Startup Introduces Chip to Bring Holograms to Smartphones

For the past nine years, Ostendo Technologies has been developing miniature projectors. The Carlsbad, California-based startup is particularly interested in projecting glasses-free 3D images for smartphones. Ostendo’s projectors are about the size of a Tic Tac, and are powered by a computer chip estimated to cost about $30. The startup expects the first 2D projectors to be sold to consumers in the summer of 2015, with the 3D projectors following in the second half of 2015.

Past attempts at floating virtual objects typically involved large machines, computer graphics and a system of mirrors, as was the case with the Tupac Shakur hologram at Coachella in 2012.


“Ostendo’s projectors, in contrast, are roughly the size of Tic Tacs, powered by a computer chip that can control the color, brightness and angle of each beam of light across one million pixels,” reports The Wall Street Journal. “One chipset, small enough to fit into a smartphone, is capable of projecting video on a surface with a 48-inch diagonal. A patchwork of chips, laid together, can form far larger and more complex images.”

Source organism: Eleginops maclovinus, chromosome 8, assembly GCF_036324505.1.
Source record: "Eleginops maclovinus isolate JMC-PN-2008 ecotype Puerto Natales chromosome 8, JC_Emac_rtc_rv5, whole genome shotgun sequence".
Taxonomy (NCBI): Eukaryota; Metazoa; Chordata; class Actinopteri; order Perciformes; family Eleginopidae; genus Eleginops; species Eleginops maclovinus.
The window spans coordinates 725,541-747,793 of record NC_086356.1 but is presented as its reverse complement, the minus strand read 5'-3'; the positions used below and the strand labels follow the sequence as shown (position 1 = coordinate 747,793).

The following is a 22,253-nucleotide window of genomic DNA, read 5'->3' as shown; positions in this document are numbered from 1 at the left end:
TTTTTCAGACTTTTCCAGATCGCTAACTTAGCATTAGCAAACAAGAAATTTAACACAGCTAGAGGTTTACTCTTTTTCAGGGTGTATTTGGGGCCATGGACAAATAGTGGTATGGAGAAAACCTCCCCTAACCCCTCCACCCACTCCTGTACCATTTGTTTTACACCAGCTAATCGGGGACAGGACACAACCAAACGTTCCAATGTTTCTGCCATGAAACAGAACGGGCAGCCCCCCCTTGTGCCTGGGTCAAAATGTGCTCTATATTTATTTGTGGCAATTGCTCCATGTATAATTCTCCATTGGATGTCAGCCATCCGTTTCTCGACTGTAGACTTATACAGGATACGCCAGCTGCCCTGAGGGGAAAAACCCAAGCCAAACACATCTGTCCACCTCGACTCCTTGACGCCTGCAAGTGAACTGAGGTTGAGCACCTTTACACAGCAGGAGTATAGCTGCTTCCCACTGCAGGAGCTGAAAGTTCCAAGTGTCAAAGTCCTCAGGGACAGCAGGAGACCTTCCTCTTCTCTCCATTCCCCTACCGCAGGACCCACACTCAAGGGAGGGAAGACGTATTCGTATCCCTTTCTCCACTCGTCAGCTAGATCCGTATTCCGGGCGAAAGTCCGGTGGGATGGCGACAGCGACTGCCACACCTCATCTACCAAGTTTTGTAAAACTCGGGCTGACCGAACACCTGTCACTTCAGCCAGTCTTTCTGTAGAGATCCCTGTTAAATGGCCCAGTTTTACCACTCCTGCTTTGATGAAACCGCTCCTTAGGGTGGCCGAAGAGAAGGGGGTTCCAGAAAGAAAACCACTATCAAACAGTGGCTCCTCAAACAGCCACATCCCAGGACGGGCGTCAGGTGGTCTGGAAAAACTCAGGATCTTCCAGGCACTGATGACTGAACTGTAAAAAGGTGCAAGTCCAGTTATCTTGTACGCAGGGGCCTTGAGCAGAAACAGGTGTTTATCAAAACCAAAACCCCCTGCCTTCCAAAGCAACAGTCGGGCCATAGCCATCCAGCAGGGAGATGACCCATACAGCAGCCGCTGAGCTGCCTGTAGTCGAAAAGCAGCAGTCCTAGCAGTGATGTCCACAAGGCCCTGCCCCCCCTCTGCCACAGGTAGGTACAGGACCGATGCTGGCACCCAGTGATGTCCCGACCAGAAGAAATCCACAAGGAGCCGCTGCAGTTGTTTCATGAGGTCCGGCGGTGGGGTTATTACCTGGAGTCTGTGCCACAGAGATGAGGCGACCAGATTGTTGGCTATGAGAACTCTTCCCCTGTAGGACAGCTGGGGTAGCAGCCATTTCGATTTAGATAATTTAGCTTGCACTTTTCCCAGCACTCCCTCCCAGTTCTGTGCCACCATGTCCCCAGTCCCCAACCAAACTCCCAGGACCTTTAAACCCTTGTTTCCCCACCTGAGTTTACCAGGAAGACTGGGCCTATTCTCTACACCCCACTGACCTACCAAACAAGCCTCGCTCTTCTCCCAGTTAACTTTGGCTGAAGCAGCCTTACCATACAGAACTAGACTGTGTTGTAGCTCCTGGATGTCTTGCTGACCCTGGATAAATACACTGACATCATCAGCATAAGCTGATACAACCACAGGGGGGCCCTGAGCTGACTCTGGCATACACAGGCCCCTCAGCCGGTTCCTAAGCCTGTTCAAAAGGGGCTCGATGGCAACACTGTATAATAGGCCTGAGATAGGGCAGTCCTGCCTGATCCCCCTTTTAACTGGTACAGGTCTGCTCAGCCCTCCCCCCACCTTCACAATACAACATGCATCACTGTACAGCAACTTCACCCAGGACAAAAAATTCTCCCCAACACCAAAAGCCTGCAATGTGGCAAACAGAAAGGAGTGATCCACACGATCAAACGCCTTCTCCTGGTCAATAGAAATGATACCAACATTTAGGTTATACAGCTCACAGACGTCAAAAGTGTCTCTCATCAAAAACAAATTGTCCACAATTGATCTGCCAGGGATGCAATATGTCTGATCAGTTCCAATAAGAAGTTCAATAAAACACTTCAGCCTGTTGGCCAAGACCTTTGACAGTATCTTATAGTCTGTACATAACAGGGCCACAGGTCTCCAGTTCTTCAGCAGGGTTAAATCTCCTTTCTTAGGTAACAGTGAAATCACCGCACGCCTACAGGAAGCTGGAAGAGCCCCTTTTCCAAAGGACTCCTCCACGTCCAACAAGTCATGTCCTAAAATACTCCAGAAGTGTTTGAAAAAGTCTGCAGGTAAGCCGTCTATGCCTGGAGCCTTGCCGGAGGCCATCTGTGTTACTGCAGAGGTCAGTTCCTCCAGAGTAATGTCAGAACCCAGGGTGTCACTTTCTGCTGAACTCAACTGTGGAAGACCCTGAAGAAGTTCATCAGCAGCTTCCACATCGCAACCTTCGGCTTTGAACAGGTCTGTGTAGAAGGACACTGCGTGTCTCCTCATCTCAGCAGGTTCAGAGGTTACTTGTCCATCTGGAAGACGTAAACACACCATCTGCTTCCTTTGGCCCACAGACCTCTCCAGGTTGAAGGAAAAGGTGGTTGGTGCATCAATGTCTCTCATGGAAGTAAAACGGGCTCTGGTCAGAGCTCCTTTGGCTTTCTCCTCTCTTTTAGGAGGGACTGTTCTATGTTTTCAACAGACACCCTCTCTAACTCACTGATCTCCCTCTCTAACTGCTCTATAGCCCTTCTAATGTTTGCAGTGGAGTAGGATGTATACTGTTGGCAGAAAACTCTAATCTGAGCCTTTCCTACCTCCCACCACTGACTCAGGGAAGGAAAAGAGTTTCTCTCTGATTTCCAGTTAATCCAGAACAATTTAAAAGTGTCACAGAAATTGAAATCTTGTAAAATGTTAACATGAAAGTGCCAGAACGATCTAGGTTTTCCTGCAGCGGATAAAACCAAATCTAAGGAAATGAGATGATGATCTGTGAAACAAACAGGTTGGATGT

The key to Ostendo’s 3D capability is its resolution, which at 5,000 dots per inch, dramatically exceeds, for example, the Retina display for Apple’s iPhone at 300 dots per inch.

“Imagine if everything coming back to you was in 3D — all of your shopping, all of your gaming, every way you retrieve data,” suggests Dr. Hussein El-Ghoroury, Ostendo chief exec and founder.

VR is becoming a major trend. Microsoft and AMD are both working on virtual reality rooms, Facebook recently acquired Oculus VR, and Sony has plans to introduce its Project Morpheus system to the PlayStation console. And like Ostendo, Hewlett-Packard’s company Leia is attempting to bring 3D imaging to smartphones.

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